@chl: what do you mean by “circulate on font-dedicated websites”? Not for free, surely (at least, not legally). For example, the whole Minion Pro font pack sells for $800 at Paratype.com, and FF Scala costs €490,00 at Fontshop.com. – Konrad Rudolph Jan 23 '11 at 13:26 @Konrad, chl: there is also the Minion/Myriad Pro that comes with Adobe Reader. It seems to support many of the features of the pro versions (but no optical sizes), and there is also a professional math font based on Minion Pro (unfortunately without OpenType math support yet). – Philipp Jan 23 '11 at 21:54 @Konrad: Look into the directory Adobe Reader.app/Contents/Resources/Resource/Font or similar (or search the Adobe Reader.app directory for *.otf files). You have to add the fonts manually to Font Book to use them, but the font files are there and usable. – Philipp Jan 24 '11 at 13:21 show 4 more comments ## 9 Answers I prefer a combination of Linux Libertine for serif, Inconsolata for monospace and Calibri or Linux Biolinum for sans serif. Linux Libertine is burgeoning and has nice ligatures, swashes and all that, including a rather pleasing swashed capital Q. Prior to Libertine, I favoured Cambria for serif, considering it unusual but professional, but eventually decided that its serifs were far too heavy. I also considered Cambria unsuitable from the outset as a maths font, to the point that back when I used Word 2007 I fell back on Microsoft Equation Editor 3.0 (i.e. the equation object available in Office) rather than the built-in equation editor. I'm not sure what font it uses but at the time I considered it nicer than maths set in CM. Both Inconsolata and Consolas are top-notch monospace fonts. - (+1) Excellent! Thanks for sharing your experience. (btw, I just found this post from J. Atwood on Consolas and ClearType‌​). – chl Jan 24 '11 at 9:30 @chl: That's very interesting - I am intrigued that Consolas seems to require subpixel smoothing to look even passable (Look at those glyphs in direct contact in IterationsNumericUpDown.Text!). Obviously this is moot for the printed word and for the majority of PDF viewers, however I know some people simply cannot handle ClearType and that would seem a deal-breaker. – Richard Terrett Jan 24 '11 at 9:41 Consolas was specifically designed for Clear Type. As for the fact that “some people simply cannot handle ClearType”, this suggests that their system is badly configured. I’m not sure if Windows 7 still requires careful calibration but under Windows XP at least that was very beneficial (required downloading an extra calibration software from Microsoft, IIRC). – Konrad Rudolph Jan 24 '11 at 11:54 @Konrad Rudolph - Apologies, I was unclear: what I meant is that I have encountered some people who do not like ClearType at all (and by extension, potentially other subpixel smoothing codes). As such they would have to contend with the bad spacing and aliasing on Consolas, where its optimisation for ClearType would surely be cold comfort. – Richard Terrett Jan 24 '11 at 12:16 Unfortunately, the libertine package doesn't have proper italic correction... – Seamus Aug 14 '11 at 12:04 add comment I'm strictly an amateur in this department ... If you don't want to buy PragmataPro (which I love, and for me was worth buying because I use it as my default text-editing font), Bera Mono is also quite nice and it comes with texlive. Consolas/Inconsolata is great as well, as you say. Myriad Pro used to come bundled with Adobe Reader (I'm not sure about the current version). For body text, Charis SIL is a good, free descendant of Bitstream Charter. Super-complete sets from big foundries are indeed often extremely pricey, but there's also a market segment -- something like, e.g., Calluna -- where the fonts are more reasonably priced and work very well if your document is not extremely complicated in its structure. As you say, though, if you want to typeset any amount of math your choices narrow down quickly. - Incidentally, I had wanted to add this as a comment rather than an answer, as I'm not sure it's really an answer, but couldn't see how to do that. Do only mods and the original author get to comment on questions in this way? – Kieran Jan 23 '11 at 14:16 No, but you need a minimum of 50 reputation for comments (see the FAQ). – lockstep Jan 23 '11 at 14:21 (+1) Thanks for your extended comment, anyway. This is helpful. Yes, I'm afraid that when it comes to typesetting math choices are very limited. – chl Jan 23 '11 at 16:03 Calluna and Euler seem to work quite well together. I have been using Calluna Sans with Calluna for titles and Euler for math in presentations. – mforbes May 14 '13 at 4:33 add comment The Google Font Directory is worth browsing. It’s targeted at web authors but many (all? didn’t check) of the fonts found there are published under SIL license and thus can be used in other projects as well. One font (also found there) that I really like is Vollkorn which has a nice, rounded, distinctive look that is still very readable. - (+1) Thanks. This is really useful, and this font looks splendid! – chl Jan 23 '11 at 17:24 +1 I agree Vollkorn is one of the top free (as in free speech) fonts, probably at least on par with Libertine. – Philipp Jan 24 '11 at 13:19 @Philipp: if it only weren’t missing small caps (planned but not yet released). Unfortunately, I use them for abbreviations in my thesis. :-( – Konrad Rudolph Jan 24 '11 at 14:47 The link is now dead. It should be google.com/fonts . – chryss May 13 '13 at 14:51 Ouh yeah. Vollkorn is one of my favourite Fonts. – Ronny May 14 '13 at 5:31 add comment ## Palatino, Bera, and AMS Euler I have really been enjoying AMS Euler as a math font lately. If you need completely free fonts, then I think that Palatino + Euler + Bera Serif/Sans/Mono for code, etc. is a pretty workable combination. (This is essentially the default combination used by the ClassicThesis package.) Both Palatino and Euler were designed by Hermann Zapf and work quite well together. This combination can be used in almost any LaTeX installation, making it a viable combination for the arXiv for example. One must be a little careful to scale the Bera to match the x-height of the Palatino though, or it looks quite strange, but once this is adjusted, the combination looks quite reasonable. (Palatino Sans would probably be the best match, but is not "free".) \documentclass{scrreprt} \usepackage[scaled=0.88]{beraserif} \usepackage[scaled=0.85]{berasans} \usepackage[scaled=0.84]{beramono} \usepackage{classicthesis} \usepackage[T1]{fontenc} \usepackage{mathpazo} \linespread{1.05} \usepackage[T1,small,euler-digits]{eulervm} \newenvironment{note}[1][Note:]{% \par\vspace{0.5\baselineskip}% \sffamily\small\linespread{1.05}\selectfont \noindent\ignorespaces% #1 }{% \vspace{0.5\baselineskip}% \par\noindent\ignorespacesafterend% } \usepackage{listings} \lstset{basicstyle=\ttfamily,breaklines=true} \setkomafont{disposition}{} \setkomafont{section}{} \titleformat{\section} {\usekomafont{disposition}\usekomafont{section}} {\llap{\textsc{\MakeTextLowercase{\thesection}}\hspace{0.7em}}} {0pt} {\usekomafont{disposition}\usekomafont{section}\spacedlowsmallcaps} \newcommand{\I}{\mathrm{i}} \begin{document} \chapter{Introduction} \section{Palatino and Bera with Euler} This style use Palatino for a body font, with$AMS\ Euler$font for math:$y =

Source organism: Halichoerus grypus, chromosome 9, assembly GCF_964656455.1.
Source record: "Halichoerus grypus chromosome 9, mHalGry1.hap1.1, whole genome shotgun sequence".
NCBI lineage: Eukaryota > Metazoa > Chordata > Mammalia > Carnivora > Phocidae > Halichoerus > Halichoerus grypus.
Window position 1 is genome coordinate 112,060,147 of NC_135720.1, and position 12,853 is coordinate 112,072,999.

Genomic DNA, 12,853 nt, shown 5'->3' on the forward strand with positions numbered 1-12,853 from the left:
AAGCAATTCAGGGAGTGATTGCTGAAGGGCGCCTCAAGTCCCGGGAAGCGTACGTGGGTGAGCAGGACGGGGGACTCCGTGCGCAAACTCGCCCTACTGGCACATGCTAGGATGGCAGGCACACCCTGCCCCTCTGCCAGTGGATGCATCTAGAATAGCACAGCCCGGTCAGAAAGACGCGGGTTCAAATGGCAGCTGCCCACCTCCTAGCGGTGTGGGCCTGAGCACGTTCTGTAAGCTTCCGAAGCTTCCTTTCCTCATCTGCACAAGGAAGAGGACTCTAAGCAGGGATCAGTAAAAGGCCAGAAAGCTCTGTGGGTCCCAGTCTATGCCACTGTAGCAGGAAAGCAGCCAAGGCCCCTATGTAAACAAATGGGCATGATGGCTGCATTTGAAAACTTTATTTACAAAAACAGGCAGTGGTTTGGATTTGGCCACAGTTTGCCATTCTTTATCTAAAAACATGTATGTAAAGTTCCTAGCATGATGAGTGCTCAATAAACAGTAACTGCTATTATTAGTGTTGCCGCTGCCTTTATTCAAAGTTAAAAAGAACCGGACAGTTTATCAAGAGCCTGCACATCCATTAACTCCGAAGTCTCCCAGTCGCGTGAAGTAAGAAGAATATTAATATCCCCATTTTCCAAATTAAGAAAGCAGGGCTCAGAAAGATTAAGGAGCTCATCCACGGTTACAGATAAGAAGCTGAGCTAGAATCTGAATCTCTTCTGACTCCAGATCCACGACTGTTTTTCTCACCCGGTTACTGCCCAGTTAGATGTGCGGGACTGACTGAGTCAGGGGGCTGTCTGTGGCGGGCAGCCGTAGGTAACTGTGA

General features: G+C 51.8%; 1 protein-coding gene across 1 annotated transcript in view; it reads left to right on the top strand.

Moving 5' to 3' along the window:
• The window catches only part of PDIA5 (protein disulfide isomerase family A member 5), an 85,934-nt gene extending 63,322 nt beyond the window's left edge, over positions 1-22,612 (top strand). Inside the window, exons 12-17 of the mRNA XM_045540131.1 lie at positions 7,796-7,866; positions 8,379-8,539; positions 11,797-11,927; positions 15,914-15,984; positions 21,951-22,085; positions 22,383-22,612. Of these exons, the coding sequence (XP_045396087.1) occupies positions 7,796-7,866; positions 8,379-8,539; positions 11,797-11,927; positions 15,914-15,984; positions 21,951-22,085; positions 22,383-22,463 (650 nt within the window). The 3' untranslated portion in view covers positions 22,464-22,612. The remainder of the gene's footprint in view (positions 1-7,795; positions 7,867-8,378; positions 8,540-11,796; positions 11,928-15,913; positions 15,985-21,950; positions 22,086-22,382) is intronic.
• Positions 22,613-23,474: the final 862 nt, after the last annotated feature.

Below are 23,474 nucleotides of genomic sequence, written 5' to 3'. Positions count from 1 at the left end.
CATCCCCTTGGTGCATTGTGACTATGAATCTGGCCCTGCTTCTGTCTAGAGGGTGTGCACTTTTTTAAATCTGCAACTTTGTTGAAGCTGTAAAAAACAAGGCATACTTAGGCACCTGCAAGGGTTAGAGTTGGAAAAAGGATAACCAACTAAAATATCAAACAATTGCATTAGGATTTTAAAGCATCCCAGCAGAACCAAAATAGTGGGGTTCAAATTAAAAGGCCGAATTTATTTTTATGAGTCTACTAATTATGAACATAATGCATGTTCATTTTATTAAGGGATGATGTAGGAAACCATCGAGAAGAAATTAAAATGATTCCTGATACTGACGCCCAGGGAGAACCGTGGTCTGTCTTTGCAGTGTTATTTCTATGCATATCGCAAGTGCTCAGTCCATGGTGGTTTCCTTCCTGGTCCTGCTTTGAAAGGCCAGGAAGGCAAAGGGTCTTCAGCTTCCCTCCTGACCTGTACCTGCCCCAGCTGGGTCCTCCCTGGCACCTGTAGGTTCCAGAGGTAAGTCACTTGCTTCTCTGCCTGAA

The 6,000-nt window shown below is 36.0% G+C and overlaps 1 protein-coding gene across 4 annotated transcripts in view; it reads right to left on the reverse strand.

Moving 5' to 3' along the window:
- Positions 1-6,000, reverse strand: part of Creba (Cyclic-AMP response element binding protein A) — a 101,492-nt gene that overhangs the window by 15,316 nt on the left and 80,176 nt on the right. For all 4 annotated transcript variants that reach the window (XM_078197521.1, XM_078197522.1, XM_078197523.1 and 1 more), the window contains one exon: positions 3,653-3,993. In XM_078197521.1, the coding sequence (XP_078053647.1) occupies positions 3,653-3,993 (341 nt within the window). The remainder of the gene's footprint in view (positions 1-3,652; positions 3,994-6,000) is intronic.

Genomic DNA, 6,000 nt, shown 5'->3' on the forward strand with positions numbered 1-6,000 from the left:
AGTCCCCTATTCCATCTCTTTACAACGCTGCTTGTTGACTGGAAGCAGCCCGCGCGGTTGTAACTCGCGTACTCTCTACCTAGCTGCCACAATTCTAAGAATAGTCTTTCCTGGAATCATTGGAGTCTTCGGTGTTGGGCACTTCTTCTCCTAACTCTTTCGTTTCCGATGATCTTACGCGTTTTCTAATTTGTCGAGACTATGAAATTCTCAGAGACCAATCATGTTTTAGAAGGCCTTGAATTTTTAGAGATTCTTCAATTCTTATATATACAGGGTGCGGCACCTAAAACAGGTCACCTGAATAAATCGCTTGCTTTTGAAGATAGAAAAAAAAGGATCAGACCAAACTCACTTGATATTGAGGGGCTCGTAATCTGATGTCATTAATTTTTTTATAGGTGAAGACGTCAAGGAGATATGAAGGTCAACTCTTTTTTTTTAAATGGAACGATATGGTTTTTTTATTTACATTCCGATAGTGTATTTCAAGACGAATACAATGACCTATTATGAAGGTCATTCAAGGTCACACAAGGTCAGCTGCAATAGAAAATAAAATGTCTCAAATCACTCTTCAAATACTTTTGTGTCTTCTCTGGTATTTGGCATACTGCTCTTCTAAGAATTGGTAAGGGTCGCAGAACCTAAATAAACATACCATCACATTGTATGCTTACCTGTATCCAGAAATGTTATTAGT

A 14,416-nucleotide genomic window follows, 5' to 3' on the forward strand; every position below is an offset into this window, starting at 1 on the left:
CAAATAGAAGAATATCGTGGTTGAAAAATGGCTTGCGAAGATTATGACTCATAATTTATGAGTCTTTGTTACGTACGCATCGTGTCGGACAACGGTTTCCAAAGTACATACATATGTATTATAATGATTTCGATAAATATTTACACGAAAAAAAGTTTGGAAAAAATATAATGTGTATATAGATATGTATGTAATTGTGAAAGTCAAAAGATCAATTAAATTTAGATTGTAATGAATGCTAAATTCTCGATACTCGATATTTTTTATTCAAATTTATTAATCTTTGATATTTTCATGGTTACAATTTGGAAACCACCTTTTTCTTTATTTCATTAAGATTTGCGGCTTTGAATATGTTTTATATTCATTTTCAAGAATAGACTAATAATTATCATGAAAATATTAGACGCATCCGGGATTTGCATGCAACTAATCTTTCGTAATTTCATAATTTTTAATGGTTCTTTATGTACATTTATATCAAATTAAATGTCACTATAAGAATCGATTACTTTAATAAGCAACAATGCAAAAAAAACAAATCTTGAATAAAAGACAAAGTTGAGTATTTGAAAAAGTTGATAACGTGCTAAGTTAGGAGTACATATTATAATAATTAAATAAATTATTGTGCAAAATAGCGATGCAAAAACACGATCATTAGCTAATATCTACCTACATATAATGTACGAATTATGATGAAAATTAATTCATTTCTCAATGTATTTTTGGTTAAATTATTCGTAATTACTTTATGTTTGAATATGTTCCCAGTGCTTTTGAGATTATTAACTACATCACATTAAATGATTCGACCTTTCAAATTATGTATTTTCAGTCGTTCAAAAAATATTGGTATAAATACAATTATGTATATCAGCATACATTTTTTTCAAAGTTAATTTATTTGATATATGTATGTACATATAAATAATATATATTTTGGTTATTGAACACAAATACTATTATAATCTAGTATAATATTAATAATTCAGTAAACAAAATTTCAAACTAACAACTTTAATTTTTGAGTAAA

\sin(x)$: $$y = \int_0^x\cos(x)\,\mathrm{d}{x} = \frac{e^{\I x} - e^{-\I x}}{2\I}$$ Both fonts were designed by Hermann Zapf and work quite well together as long as you use the small characters -- \lstinline|\usepackage[small,euler-digits]{eulervm}|. Code listings, etc. can be typeset with \texttt{Bera Mono} to give it a slightly different feel. Again: you must be careful to scale this appropriately -- \lstinline|\usepackage[scaled=0.88]{beraserif}| and \lstinline|\usepackage[scaled=0.85]{berasans}|, and \lstinline|usepackage[scaled=0.84]{beramono}|. \begin{note} I sometimes use Bera Sans for extended admonitions like this one so that they can quickly be separated from the text. \end{note} \end{document}  - (+1) Great! I tend to use Inconsolata when typesetting code snippet, but the Bera font looks nice with Palatino once it is x-scaled. – chl May 14 '13 at 10:02 @chl Inconsolata works quite will too if scaled slightly \usepackage[scaled=1.03]{inconsolata}. – mforbes May 14 '13 at 20:41 (+1) For the code with your answer ! – Colas Oct 12 '13 at 9:05 add comment My university recommends the Microsoft family: Cambria for serif, Calibri for sans, Cambria Math for math, and Consolas for monospace. They all came with my Mac. I'm not sure that the university's recommendation is the most informed one, but those are designed to go together. To see these in a sample document, insert the following into your preamble \usepackage{fontspec} \setmainfont{Cambria} \setsansfont{Calibri} \setmathrm{Cambria Math} \setmonofont{Consolas}  (and use XeTeX.) - +1 Although I'm clearly not the best supporter for MS products, I assume there're some reasons for such a combination. I guess they came with Microsoft Office? Does a LaTeX document processed through xelatex (e.g., sample2e.tex) look cool or not? – chl Jan 23 '11 at 19:53 Cambria is the only professional font to have a matching math family (Cambria Math) that can be used for OpenType math typesetting. So this recommendation is definitely reasonable. The new (C…) Microsoft fonts are generally hailed as being well-designed and readable on both screen and paper. In fact, I plan to use that exact combination for my thesis, and I've written a small (unsupported and unreleased) package to automatically select the fonts and enable micro-typography. – Philipp Jan 23 '11 at 21:51 @chl: I don't know if cool is the right word but it is pretty. And you're probably right that they came with Office rather than with the Mac. – Matthew Leingang Jan 24 '11 at 0:54 They also come with Windows Vista and 7, and probably with other MS products. – Philipp Jan 24 '11 at 9:29 +1 for also telling how to actually change to use the fonts. – morbusg Jan 24 '11 at 10:42 show 2 more comments Minion and Myriad always come with Acrobat Reader, for free, and can be downloaded as a font pack for Linux or found at C:\Program Files (x86)\Adobe\Reader 10.0\Resource\Font or some similar directory structure on Windows. If you ever install other Adobe products, even as a trial, you might have even more choices. - Are you sure you're absolutely free to use them for any purpose? This software does come with a bunch of licenses, even though it doesn't cost any money. If you're talking about these fonts already, you should probably also mention Courier, which is in the same directory. – doncherry Sep 14 '12 at 4:22 I think you can use the fonts that come with Acrobat Reader for any purpose (but not modify the fonts themselves). See: typophile.com/node/14079 or the Reader EULA. – Joseph Sep 14 '12 at 23:43 brilliant! How many people knew this? – enthdegree Sep 24 '12 at 3:11 add comment There's a nice, well-thought-out, apposite link here, though it doesn't adhere to the serif, sans, mono schema: http://laymanslayout.wordpress.com/freefacing/ Edit: After several hours of searching, I think Linux Libertine and Linux Biolinum is the safest, most convenient combination for Linux users. They look good together, and you get ligatures, small caps, etc. I tried to find something that would work well with LidoSTF, and Cabin almost fit the bill, but something seemed off. In any case, Libertine has more features than Lido, and is GPL. - add comment I like Courier (note: not Courier New!) for mono, Marion for roman, and Cambria Math for math. They are a bit different weight, but scaling to x-height helps. Unfortunately, it should be mentioned, Marion lacks smallcaps. \documentclass[11pt]{article} \usepackage[fleqn]{amsmath} \usepackage{fancyvrb} \usepackage{fontspec} \usepackage{unicode-math} \setmainfont{Marion} \setmathfont[Scale=MatchLowercase]{Cambria Math} \setmonofont[Scale=MatchLowercase]{Courier} \setlength{\textwidth}{24pc} \setlength{\parindent}{1em} \fvset{xleftmargin=2\parindent} \begin{document} \noindent A number$n>1$is prime if it cannot be written as a product of two integers$a$and~$b$, both of which are larger than~$1\$: $n = a \cdot b.$

Here, have a \verb|primes| stream:
\begin{Verbatim}
(define (sieve s)
(cons-stream
(sieve (filter
(lambda (x)
(not
(divisible? x (head s))))
(tail s)))))

(define primes
(sieve (integers-from 2)))
\end{Verbatim}
\end{document}


It looks like this:

-
(+1) Thanks, I didn't know about Marion font. –  chl May 14 '13 at 9:58